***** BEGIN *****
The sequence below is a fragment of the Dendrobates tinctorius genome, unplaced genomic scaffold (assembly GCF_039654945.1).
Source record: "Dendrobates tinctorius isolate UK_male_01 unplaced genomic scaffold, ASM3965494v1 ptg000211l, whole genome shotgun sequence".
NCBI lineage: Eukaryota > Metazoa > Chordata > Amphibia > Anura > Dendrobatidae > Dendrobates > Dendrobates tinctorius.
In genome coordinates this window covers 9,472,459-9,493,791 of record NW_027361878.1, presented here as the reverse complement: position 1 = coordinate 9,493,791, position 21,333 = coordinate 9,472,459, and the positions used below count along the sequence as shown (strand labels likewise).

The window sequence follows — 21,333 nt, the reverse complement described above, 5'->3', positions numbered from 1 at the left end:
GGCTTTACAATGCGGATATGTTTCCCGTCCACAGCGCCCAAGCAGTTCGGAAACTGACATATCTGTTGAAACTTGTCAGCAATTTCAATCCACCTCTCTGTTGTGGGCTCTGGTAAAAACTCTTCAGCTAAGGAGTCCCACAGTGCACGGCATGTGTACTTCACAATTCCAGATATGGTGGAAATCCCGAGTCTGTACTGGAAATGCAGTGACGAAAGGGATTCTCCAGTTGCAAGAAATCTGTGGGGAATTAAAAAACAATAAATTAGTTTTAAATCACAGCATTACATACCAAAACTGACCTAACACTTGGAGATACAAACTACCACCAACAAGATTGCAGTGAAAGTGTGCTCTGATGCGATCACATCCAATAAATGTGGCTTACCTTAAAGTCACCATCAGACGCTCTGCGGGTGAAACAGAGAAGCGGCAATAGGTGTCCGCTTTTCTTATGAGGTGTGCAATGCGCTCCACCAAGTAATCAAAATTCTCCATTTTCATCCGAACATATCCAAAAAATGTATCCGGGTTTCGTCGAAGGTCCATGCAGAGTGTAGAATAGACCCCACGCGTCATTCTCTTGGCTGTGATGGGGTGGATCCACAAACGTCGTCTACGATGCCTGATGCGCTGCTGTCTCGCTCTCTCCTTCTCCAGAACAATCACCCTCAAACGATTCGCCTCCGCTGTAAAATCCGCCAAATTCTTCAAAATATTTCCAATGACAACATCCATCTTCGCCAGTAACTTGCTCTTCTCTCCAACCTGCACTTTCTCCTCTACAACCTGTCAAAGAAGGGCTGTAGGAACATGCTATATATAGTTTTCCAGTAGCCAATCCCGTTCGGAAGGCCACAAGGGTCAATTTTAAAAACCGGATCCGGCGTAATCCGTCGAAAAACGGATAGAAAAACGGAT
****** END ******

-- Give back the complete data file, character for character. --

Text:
The sequence below is a fragment of the Dendrobates tinctorius genome, unplaced genomic scaffold (assembly GCF_039654945.1).
Source record: "Dendrobates tinctorius isolate UK_male_01 unplaced genomic scaffold, ASM3965494v1 ptg000211l, whole genome shotgun sequence".
NCBI lineage: Eukaryota > Metazoa > Chordata > Amphibia > Anura > Dendrobatidae > Dendrobates > Dendrobates tinctorius.
In genome coordinates this window covers 9,472,459-9,493,791 of record NW_027361878.1, presented here as the reverse complement: position 1 = coordinate 9,493,791, position 21,333 = coordinate 9,472,459, and the positions used below count along the sequence as shown (strand labels likewise).

The window sequence follows — 21,333 nt, the reverse complement described above, 5'->3', positions numbered from 1 at the left end:
GGCTTTACAATGCGGATATGTTTCCCGTCCACAGCGCCCAAGCAGTTCGGAAACTGACATATCTGTTGAAACTTGTCAGCAATTTCAATCCACCTCTCTGTTGTGGGCTCTGGTAAAAACTCTTCAGCTAAGGAGTCCCACAGTGCACGGCATGTGTACTTCACAATTCCAGATATGGTGGAAATCCCGAGTCTGTACTGGAAATGCAGTGACGAAAGGGATTCTCCAGTTGCAAGAAATCTGTGGGGAATTAAAAAACAATAAATTAGTTTTAAATCACAGCATTACATACCAAAACTGACCTAACACTTGGAGATACAAACTACCACCAACAAGATTGCAGTGAAAGTGTGCTCTGATGCGATCACATCCAATAAATGTGGCTTACCTTAAAGTCACCATCAGACGCTCTGCGGGTGAAACAGAGAAGCGGCAATAGGTGTCCGCTTTTCTTATGAGGTGTGCAATGCGCTCCACCAAGTAATCAAAATTCTCCATTTTCATCCGAACATATCCAAAAAATGTATCCGGGTTTCGTCGAAGGTCCATGCAGAGTGTAGAATAGACCCCACGCGTCATTCTCTTGGCTGTGATGGGGTGGATCCACAAACGTCGTCTACGATGCCTGATGCGCTGCTGTCTCGCTCTCTCCTTCTCCAGAACAATCACCCTCAAACGATTCGCCTCCGCTGTAAAATCCGCCAAATTCTTCAAAATATTTCCAATGACAACATCCATCTTCGCCAGTAACTTGCTCTTCTCTCCAACCTGCACTTTCTCCTCTACAACCTGTCAAAGAAGGGCTGTAGGAACATGCTATATATAGTTTTCCAGTAGCCAATCCCGTTCGGAAGGCCACAAGGGTCAATTTTAAAAACCGGATCCGGCGTAATCCGTCGAAAAACGGATAGAAAAACGGAT